Joshua Motta has been a leader in tech since he was a teenager. His latest venture has already raised $50M to protect other companies from the growing and ever more severe threat of cyber attacks.

This founder has been at the head of at least two incredibly fast-growing startups. With his experience, there are few who probably come close to this level of expertise at the cross-section of tech and business.

Joshua and I recently did an episode of the DealMakers Podcast together. Our listeners learned a lot about cyber insurance, leaving corporate America to do your own thing, choosing cofounders and being very intentional in building your company the right way from the start.

Listen to the full podcast episode and review the transcript here.

From Kansas To Oz

Joshua Motta was born and raised in Kansas. Now he’s based where the real magic happens, San Francisco, California.

While growing up in Kansas may not have been the most happening place in the physical world, it certainly gave Motta the opportunity to focus on technology.

Not inspired by the traditional paper route, Joshua taught himself HTML and other computer programming languages. He began building websites for local companies. He and his cofounder were acqui-hired by Microsoft, making this tech giant his first real job, at just 15 years old. At least at that time he set the record for being the youngest person to work for the company.

Obviously, this addition to his resume certainly opened great doors for him. That included the doors to Sprint, Honeywell, the University of Chicago, and the CIA. All before he was 20 years old. With the CIA he worked to analyze how countries are using tech.

Smart & Dangerous

Yet, working with the Central Intelligence Agency isn’t what I would consider making him such a dangerous entrepreneur.

As with many of the most successful entrepreneurs I’ve introduced on the Dealmakers Show, Joshua Motta, I consider him ‘dangerous’ because of his background in both investment banking and private equity.

He was hired by Goldman Sach in London and has had the advantage of being able to see the patterns of successful businesses (and those who aren’t), as well as what makes a company fundable. It also gave him insight into analyzing risk in business.

There are many types of risks businesses and their investors face. Yet, as an entrepreneur, Joshua reminds us that the biggest risk it to our time. It is even more precious than investing capital. So, you had better protect the startup you are building and work on something big.

Think Big, Move Fast

This founder also reminds us that it takes as much time to achieve a large vision as a small one. So, why not go big? Why not have more impact on your time? Anything else is effectively a waste.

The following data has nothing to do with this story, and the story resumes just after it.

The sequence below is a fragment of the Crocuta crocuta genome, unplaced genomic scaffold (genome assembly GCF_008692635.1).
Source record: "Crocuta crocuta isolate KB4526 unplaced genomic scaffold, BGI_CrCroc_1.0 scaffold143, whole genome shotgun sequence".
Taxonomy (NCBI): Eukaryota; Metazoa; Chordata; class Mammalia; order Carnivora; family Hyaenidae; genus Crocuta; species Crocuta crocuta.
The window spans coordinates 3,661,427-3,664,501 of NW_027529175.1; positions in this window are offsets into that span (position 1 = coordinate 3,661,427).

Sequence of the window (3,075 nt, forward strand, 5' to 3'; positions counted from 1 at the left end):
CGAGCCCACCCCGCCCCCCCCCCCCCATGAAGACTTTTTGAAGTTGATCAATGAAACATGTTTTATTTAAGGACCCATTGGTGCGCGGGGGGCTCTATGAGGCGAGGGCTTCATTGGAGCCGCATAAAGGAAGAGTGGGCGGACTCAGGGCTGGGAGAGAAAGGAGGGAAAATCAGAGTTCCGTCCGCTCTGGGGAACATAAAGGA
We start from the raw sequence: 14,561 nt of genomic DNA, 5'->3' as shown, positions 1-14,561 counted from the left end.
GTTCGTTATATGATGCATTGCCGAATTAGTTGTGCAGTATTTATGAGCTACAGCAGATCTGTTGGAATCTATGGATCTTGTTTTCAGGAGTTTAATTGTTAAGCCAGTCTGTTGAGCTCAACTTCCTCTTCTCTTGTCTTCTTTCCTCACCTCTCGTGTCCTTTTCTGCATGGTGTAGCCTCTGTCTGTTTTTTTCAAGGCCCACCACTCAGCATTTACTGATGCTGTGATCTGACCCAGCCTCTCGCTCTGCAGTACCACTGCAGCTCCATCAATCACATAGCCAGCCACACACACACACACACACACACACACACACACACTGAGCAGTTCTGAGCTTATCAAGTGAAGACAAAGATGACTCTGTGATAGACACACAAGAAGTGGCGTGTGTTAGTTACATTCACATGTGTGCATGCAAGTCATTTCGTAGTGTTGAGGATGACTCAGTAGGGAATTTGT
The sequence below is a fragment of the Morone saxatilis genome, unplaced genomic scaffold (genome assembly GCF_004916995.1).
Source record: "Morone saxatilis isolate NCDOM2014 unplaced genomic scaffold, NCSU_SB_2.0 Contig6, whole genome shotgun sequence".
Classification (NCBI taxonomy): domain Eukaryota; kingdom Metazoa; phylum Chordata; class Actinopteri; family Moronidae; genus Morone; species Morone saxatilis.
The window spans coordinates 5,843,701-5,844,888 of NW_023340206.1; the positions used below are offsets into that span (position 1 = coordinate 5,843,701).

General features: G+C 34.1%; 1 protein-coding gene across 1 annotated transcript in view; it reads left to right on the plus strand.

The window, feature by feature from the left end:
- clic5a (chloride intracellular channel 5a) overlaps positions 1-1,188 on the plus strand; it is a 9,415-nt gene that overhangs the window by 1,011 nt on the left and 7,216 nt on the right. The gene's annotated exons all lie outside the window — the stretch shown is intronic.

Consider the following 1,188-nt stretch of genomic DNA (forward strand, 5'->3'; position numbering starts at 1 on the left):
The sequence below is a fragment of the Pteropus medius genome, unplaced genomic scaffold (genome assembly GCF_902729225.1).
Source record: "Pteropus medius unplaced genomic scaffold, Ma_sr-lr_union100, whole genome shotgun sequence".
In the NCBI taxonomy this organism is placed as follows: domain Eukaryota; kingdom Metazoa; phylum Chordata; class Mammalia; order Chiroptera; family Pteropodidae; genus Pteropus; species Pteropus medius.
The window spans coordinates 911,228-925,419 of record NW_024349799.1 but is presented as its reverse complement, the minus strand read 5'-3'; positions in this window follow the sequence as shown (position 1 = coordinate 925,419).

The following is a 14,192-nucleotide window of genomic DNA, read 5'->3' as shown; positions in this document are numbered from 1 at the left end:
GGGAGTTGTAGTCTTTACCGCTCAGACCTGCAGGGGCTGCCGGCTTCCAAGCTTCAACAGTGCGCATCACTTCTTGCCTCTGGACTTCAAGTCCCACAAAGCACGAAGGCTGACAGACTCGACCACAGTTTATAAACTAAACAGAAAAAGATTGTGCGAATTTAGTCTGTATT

He has certainly done well at going big. He joined Cloudflare when they were just 20 people. In its mission to build a better internet, Cloudflare has grown to serve over 17M websites, 1,000 employees, and is worth $5.3B.

The Why & The Genesis Of Coalition

Some of the biggest takeaways on his journey up to this point in addition to having a big vision include:  

  • Having a mission
  • Getting very talented people who will buy into your mission to make it possible
  • Learning the right way to talk about your mission
  • Focusing on the why instead of the how

One of the big insights this entrepreneur gained from his time at the CIA was that some of the worst things other countries were doing to the US were not aimed at the government. It was cyber warfare against American businesses.

Things just keep speeding up too. It took almost 70 years for airlines to clock up 50 million passengers. It only took 36 hours for that many people to download the Pokemon Go game.

There are no longer any companies that aren’t dependent on computers, the internet, and data. Unfortunately, small and medium-sized businesses are among the most at risk of losing these things.

Big companies may be able to afford to invest in a lot of security. Yet, trying to solve tech problems with tech doesn’t really make sense.

Joshua’s latest startup Coalition took a completely novel approach to solve this and reducing risk. They’ve done it as insurance.    They have created a coalition of numerous companies, using affordable access to insurance to spread risk.

That insurance is there to help them, with Coalition acting as their 911 operator when cybersecurity issues arise. Then, thanks to aligned priorities, Coalition provides its customers with technology and tools to protect them for free.

To grow Coalition has partnered with big insurance companies like Lloyd’s. They’ve raised $50M, and they’ve grown their team by 161% in the last year.

Storytelling is everything which is something that Joshua was able to master. Being able to capture the essence of what you are doing in 15 to 20 slides is the key. For a winning deck, take a look at the pitch deck template created by Silicon Valley legend, Peter Thiel (see it here) where the most critical slides are highlighted.

Remember to unlock the pitch deck template that is being used by founders around the world to raise millions below

Listen in to the full podcast episode to find out more, including:  

  • The simple secret test for finding the right cofounder
  • The first hires Coalition made
  • The benefits of a small startup team
  • The first document was written to ensure business success
  • How to avoid making the wrong hires
  • How he turned down $20M to start a business twice
  • His number one piece of advice for anyone working in corporate America or considering a startup
  • Why Joshua created a 70-page long-form business plan for his most recent company

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